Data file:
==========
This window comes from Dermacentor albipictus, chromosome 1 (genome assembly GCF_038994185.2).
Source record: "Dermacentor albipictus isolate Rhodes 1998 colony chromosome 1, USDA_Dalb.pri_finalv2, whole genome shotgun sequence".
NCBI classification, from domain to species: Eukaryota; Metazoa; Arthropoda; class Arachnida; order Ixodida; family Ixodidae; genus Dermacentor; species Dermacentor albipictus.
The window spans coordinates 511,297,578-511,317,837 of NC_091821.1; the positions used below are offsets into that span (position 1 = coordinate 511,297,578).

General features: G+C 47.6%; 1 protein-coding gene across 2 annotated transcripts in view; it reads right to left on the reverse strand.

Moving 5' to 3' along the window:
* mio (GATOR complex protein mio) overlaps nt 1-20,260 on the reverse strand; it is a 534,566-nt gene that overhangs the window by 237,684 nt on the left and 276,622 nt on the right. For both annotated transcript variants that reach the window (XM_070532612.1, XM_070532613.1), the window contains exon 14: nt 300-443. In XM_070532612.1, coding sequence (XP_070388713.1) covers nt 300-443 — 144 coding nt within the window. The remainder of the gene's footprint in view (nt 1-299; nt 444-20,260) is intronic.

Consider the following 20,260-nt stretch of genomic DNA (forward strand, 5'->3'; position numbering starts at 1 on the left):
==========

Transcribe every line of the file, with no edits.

This window comes from Dermacentor albipictus, chromosome 1 (genome assembly GCF_038994185.2).
Source record: "Dermacentor albipictus isolate Rhodes 1998 colony chromosome 1, USDA_Dalb.pri_finalv2, whole genome shotgun sequence".
NCBI classification, from domain to species: Eukaryota; Metazoa; Arthropoda; class Arachnida; order Ixodida; family Ixodidae; genus Dermacentor; species Dermacentor albipictus.
The window spans coordinates 511,297,578-511,317,837 of NC_091821.1; the positions used below are offsets into that span (position 1 = coordinate 511,297,578).

General features: G+C 47.6%; 1 protein-coding gene across 2 annotated transcripts in view; it reads right to left on the reverse strand.

Moving 5' to 3' along the window:
* mio (GATOR complex protein mio) overlaps nt 1-20,260 on the reverse strand; it is a 534,566-nt gene that overhangs the window by 237,684 nt on the left and 276,622 nt on the right. For both annotated transcript variants that reach the window (XM_070532612.1, XM_070532613.1), the window contains exon 14: nt 300-443. In XM_070532612.1, coding sequence (XP_070388713.1) covers nt 300-443 — 144 coding nt within the window. The remainder of the gene's footprint in view (nt 1-299; nt 444-20,260) is intronic.

Consider the following 20,260-nt stretch of genomic DNA (forward strand, 5'->3'; position numbering starts at 1 on the left):